Wednesday , November 13 2019
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New images of Jupiter reveal more about “The Great Red Spot”

Good news, space fans! The Hubble Space Telescope has captured new images of Jupiter, providing the world with never-before-seen details of a previously unidentified filament in the “Great Red Spot”–the awe-inspiring hurricane which triples the size of Earth, and has been wreaking havoc on the giant planet for centuries while remaining a constant source of interest to NASA scientists.

The images, which were released on the website for the Goddard Spaceflight Center, have also been used by NASA scientists to create a 4K video of Jupiter’s rotation. This video relates to NASA’S now ongoing initiative to release UHD footage via YouTube and the brand-new dedicated 4K television channel.

So, what are these new findings captured by The Hubble? To start, the two most recent image maps of Jupiter reveal a “rare wave” close to the equator along with the previously mentioned “filament-like feature” discovered inside the Great Red Spot. Further evidence shows that there may be a calm within the storm–that is, the Great Red Spot itself is reportedly shrinking in size. Its longest axis is now 150 miles shorter than it was in 2014.

The Hubble has been going strong for a solid twenty-five years, but a newer and far more advanced piece of technology, the James Webb Space Telescope, looms in the horizon with a potential launch date set for 2018. The Hubble is not about to retire though just yet. Instead of its efforts being focused on distant objects and far off galaxies as it did so in the past, NASA scientists hope to use it in order to learn more about planets a little bit closer to home. This new program aims to annually study the planets in our solar system and the changes to them that may occur over time.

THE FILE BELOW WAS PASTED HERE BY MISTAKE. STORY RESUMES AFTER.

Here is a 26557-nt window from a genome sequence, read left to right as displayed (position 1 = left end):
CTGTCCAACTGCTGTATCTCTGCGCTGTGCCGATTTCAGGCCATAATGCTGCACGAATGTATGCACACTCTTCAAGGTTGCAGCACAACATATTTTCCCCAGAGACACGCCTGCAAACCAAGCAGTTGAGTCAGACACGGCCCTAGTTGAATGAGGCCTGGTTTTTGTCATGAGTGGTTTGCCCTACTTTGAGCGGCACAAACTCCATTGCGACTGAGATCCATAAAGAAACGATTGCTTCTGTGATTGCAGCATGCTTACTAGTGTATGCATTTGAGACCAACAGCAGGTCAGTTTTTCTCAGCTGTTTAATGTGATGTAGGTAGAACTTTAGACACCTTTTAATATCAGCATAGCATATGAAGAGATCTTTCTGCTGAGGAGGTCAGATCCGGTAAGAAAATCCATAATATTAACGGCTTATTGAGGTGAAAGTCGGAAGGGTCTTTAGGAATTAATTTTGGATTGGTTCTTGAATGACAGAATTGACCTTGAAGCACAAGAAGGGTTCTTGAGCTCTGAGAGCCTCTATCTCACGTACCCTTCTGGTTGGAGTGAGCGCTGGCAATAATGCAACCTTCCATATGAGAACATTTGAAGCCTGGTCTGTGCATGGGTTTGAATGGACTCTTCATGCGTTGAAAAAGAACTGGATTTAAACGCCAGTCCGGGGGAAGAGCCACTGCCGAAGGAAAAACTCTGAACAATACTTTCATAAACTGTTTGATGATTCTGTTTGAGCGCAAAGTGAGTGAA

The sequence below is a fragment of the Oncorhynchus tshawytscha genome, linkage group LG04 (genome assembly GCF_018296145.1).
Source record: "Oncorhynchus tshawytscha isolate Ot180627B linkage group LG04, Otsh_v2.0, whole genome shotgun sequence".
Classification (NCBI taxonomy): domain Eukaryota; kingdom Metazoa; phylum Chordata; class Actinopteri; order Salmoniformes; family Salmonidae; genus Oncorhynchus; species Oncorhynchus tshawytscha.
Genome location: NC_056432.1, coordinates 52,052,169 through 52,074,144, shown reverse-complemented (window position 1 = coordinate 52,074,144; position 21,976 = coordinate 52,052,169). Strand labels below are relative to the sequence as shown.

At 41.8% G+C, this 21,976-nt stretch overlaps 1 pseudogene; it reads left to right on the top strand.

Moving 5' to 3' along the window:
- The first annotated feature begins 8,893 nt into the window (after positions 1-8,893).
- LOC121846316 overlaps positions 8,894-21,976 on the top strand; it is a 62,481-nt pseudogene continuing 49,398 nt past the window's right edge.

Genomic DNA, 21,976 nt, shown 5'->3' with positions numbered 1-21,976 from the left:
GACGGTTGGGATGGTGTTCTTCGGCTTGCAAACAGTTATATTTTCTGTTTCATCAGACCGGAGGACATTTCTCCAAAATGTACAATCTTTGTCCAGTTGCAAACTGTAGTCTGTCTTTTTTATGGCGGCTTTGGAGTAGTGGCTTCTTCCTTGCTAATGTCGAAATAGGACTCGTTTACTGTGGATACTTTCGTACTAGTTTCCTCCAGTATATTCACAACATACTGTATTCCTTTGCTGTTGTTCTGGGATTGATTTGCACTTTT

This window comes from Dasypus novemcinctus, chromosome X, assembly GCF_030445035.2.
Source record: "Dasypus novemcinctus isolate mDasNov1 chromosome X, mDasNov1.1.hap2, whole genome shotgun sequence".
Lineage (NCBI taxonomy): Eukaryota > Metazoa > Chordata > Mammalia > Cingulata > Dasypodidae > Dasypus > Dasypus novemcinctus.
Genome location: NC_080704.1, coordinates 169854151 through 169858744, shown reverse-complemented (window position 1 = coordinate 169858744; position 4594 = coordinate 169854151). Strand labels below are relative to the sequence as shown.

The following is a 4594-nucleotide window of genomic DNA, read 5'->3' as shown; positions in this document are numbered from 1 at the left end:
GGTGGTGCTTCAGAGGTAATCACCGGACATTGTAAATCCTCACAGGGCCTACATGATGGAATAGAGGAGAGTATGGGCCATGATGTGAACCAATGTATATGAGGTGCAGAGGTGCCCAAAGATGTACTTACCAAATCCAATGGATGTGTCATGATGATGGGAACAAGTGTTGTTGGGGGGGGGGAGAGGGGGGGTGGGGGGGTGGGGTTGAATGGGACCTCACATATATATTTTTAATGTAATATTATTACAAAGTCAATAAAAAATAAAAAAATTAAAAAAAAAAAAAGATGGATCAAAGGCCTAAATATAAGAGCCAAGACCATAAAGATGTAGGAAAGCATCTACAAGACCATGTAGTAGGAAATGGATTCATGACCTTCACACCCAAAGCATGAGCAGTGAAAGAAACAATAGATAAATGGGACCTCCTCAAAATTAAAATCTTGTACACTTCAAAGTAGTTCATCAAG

Following Jupiter, NASA plans to aim The Hubble at Uranus. After that, Neptune and Saturn. We don’t know what tomorrow holds, but today we have a stunning new view of Jupiter.






About Cindy Pereira

Cindy Pereira
Cindy Pereira is a recent graduate of the Professional Writing program formerly offered at Grant MacEwan University in Edmonton, Canada. When she isn't dishing out the news, she can be found scrawling poetry, watching films, and drinking copious amounts of tea.